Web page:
• There is no need to compile this, since there is no code behind/ assembly. You just need to package and deploy the solution from Visual Studio or deploy the wsp itself.

  • the second news article are listed in bold…..

  • Pingback: “Code-easy” modifications for SharePoint 2010: Part 1, the Validating Email Field | All Things SharePoint

  • Pingback: Output Escaping Rich Text in a Content Query Web Part | All Things SharePoint

  • Hi Yuriburger…

    But how do I make the WSP? – I DL the.zip file..and there’s no .WSP in it..

    Could be that the article are the cause – …I think it was displaying fine on the page though..

  • Ok thanks …I first need to install SP on my local machine then..only have it in VM without Visual studio ….

    Mayby you could upload the wsp file to skydrive?

  • Hi,
    This is an interesting post, I have been building xsl files to get a similar effect in SPD. Do you have any idea how to automatically generate the “Add new item” link using XSL?

    • Hi, well this is something you probably do not want to do in the ItemStyle.xsl (since this would be rendered for every item in your query). You could however do this in the other xsl files or in a CEWP just beneath the CQWP. You can construct this link using javascript for instance, but the actual code depends on the type of item. This code I used for creating new Article Pages:


      var options =
      {
      url: "/sitename/_layouts/CreatePublishingPageDialog.aspx?IsDlg=1",
      title: "New Page",
      allowMaximize: false,
      showClose: true,
      width: 450,
      height: 200,
      dialogReturnValueCallback: silentCallback
      };

      function openDialogToCreatePage()
      {
      SP.UI.ModalDialog.showModalDialog(options);
      }

      function silentCallback(dialogResult, returnValue)
      {
      }

      function refreshCallback(dialogResult, returnValue)
      {
      SP.UI.Notify.addNotification('Operation Successful!');
      SP.UI.ModalDialog.RefreshPage(SP.UI.DialogResult.OK);
      }

      Add Item

      • I see, I suppose you could create the newitem URL using the client object model to pick up the site site collection/subsite, etc…
        It’s interesting, I can see so much potential to customise SharePoint without using server-side code. Thanks for your post.

  • Hi there,

    I need to skip first item from the list. I use Content Query Web Part to show the list of all iems from the site Pages folder. I need the item published last newer show. Please help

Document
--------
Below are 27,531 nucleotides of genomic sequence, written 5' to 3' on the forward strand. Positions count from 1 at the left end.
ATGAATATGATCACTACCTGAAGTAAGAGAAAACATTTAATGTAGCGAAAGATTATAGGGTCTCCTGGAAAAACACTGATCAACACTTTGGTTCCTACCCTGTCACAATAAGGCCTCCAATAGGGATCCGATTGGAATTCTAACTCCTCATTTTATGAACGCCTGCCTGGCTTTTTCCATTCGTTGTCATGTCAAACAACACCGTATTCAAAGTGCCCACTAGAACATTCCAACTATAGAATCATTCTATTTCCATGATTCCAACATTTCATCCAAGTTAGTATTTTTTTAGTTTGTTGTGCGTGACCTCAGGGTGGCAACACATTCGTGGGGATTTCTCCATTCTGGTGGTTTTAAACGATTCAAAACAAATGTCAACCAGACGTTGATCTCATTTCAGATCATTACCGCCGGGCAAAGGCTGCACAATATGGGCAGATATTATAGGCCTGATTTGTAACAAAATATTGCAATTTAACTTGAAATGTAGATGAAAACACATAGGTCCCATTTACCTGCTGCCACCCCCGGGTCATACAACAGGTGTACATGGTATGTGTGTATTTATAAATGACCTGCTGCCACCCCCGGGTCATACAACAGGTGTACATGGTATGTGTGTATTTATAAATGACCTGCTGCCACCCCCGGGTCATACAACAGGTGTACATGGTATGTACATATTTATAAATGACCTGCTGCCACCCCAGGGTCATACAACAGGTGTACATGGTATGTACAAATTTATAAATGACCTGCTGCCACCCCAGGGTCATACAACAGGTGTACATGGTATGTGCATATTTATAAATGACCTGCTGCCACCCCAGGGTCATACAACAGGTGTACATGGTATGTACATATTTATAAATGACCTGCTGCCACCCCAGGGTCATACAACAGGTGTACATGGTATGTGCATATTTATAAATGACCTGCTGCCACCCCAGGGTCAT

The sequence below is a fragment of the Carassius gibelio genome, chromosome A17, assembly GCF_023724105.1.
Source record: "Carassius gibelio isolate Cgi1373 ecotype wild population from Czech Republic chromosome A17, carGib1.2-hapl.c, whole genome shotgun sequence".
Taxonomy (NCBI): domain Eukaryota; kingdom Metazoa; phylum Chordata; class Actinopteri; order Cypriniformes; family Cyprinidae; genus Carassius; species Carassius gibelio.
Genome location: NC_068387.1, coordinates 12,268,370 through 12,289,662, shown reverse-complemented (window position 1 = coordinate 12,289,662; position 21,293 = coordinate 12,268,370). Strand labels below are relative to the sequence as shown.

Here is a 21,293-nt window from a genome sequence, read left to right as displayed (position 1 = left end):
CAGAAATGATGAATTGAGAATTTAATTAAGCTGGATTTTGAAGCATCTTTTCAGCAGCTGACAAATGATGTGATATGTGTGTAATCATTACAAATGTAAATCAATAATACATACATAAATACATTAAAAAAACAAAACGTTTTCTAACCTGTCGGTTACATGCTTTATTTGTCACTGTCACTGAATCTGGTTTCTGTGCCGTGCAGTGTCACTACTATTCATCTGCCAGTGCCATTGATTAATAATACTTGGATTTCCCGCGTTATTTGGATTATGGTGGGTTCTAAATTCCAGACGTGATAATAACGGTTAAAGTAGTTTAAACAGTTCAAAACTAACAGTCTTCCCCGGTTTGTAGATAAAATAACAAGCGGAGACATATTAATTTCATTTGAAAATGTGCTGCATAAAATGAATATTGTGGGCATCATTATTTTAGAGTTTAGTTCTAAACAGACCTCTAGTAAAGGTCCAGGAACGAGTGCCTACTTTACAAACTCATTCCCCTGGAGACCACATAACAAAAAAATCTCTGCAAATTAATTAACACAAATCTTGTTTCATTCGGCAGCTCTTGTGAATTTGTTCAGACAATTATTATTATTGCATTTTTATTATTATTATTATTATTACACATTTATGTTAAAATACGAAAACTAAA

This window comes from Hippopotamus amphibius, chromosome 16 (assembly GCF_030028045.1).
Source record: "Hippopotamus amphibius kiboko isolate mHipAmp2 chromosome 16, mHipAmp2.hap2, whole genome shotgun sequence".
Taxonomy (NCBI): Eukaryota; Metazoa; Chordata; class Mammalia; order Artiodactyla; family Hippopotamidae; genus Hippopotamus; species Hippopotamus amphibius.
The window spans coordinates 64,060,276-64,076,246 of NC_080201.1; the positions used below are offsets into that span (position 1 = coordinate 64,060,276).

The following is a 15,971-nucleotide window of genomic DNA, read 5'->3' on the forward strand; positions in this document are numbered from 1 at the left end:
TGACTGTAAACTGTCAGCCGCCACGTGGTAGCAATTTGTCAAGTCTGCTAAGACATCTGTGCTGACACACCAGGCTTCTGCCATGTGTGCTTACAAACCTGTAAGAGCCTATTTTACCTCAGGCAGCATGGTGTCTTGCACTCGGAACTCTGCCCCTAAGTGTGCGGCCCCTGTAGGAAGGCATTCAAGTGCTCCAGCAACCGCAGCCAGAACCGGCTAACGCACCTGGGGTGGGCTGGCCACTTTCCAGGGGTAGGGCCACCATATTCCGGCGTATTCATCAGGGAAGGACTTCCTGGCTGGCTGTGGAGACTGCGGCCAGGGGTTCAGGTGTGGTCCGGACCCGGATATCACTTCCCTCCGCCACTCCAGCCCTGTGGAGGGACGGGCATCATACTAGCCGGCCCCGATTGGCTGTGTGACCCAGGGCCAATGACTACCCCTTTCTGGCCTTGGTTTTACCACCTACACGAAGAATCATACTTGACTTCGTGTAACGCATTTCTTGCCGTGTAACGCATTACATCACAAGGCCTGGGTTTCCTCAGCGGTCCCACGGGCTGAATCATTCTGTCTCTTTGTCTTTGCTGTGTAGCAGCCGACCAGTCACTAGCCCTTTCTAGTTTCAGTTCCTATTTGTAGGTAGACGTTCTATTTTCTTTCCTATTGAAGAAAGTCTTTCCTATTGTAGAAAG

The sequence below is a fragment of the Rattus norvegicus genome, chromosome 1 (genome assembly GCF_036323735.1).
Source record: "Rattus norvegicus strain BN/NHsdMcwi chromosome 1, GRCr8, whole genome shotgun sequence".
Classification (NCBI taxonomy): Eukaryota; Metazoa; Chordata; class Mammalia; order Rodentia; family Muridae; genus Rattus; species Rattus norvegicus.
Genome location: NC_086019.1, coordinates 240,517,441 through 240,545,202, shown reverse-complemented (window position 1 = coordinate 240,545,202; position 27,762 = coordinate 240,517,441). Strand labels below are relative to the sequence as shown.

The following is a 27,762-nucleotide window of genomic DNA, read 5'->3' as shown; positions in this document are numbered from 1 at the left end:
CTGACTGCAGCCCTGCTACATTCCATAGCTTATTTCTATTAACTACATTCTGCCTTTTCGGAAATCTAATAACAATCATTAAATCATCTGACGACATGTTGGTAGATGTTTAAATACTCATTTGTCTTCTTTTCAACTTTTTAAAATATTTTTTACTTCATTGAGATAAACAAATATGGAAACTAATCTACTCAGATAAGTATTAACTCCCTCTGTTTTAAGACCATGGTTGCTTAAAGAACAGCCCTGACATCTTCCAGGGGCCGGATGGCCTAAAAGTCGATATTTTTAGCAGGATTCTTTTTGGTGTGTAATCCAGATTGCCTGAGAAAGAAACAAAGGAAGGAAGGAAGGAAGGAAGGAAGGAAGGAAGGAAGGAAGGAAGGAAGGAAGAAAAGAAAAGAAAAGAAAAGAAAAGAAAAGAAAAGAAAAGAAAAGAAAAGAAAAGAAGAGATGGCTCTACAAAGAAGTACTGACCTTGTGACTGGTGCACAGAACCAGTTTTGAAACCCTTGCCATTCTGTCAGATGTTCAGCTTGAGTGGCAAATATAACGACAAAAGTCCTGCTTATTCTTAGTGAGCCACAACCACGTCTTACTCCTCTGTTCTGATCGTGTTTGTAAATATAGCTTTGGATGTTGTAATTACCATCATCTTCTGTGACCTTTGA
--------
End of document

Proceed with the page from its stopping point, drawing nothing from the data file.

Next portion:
• Hi Sergiy,

      first you have to be sure there is no other way to accomplish this task, maybe through sorting/ filtering? If you really need to skip the first item during XSLT processing, it would mean you would also have to supply a custom ContentQueryMain.xslt. This piece of XSLT is responsible for the general markup of the CQWP and is aware of what row is being processed.

      If it is just costmetics, maybe you could hide the first row clientside?

      Hope this helps,

      Yuri

  • Does this .wsp support Blog posts for SP 2010?

    • Sure, just select the Content Type “Post” from the Web Part properties. You might have to adjust the XLST to your liking if you need a different layout. You would also have to decide what the rollup image needs to be. Hope this helps,

      Yuri

  • What would I need to alter in the above to get the same results rolling up blog posts from subsites? I have been searching for this solution for quite some time, and everything I find online doesn’t seem to work (I think most are more valid for 2007 and not so much SP2010). Every example of xsl templates and mods to webpart file I have tried just throughs errors for any and all CQWP). None seem to work; please help!

    • Not sure why your webpart would throw errors, if the XSL is correct. Does a normal (unmodified) CQWP work, because that should be able to roll up from subsites just fine?

  • Hi I got a error saying that OuterTemplate.GetSafeLink doesnot exist.
    Anyone can help on this?

  • Hello, I have a problem. When I deploy this solution to the GAC, I have the error saying: “The Web Part references an untrusted XSL file. Only XSL files contained in this site’s Site Library may be references.”
    I have found out one solution for this: “The final thing to do, is add a feature event receiver. Why? Because for some reason at least a publishing site collection otherwise refuses to let the custom CQWP use the custom xsl file, informing that it is not trusted. So this feature receiver corrects this problem by specifically assigning the sitecollection url for the webpart.”

    Did you use team site in this example? Is there any other solution for this problem?

    Thanks for posting this article, it is very helpfull 🙂

    • Marijana,

      this could be caused by the way you reference the XSLT file in your .webpart file. Make sure you use a relative path to the XSLT file like this: /Style%20Library/Xsl/CustomItemStyle.xsl

      A feature receiver should not be needed, so hopefully this helps.

      Y.

  • Hey yuriburger

    This is exactly what I want but my site needs to have 4 thumbnail images. I’m really new to sharepoint and struggling on my own. I appreciate I need to add more instances of “safeimageurl”, so “safeimageurl2”?? but what else?

  • Does your blog have a contact page? I’m having a tough time locating it but, I’d like to send you an email.
    I’ve got some suggestions for your blog you might be interested in hearing. Either way, great blog and I look forward to seeing it improve over time.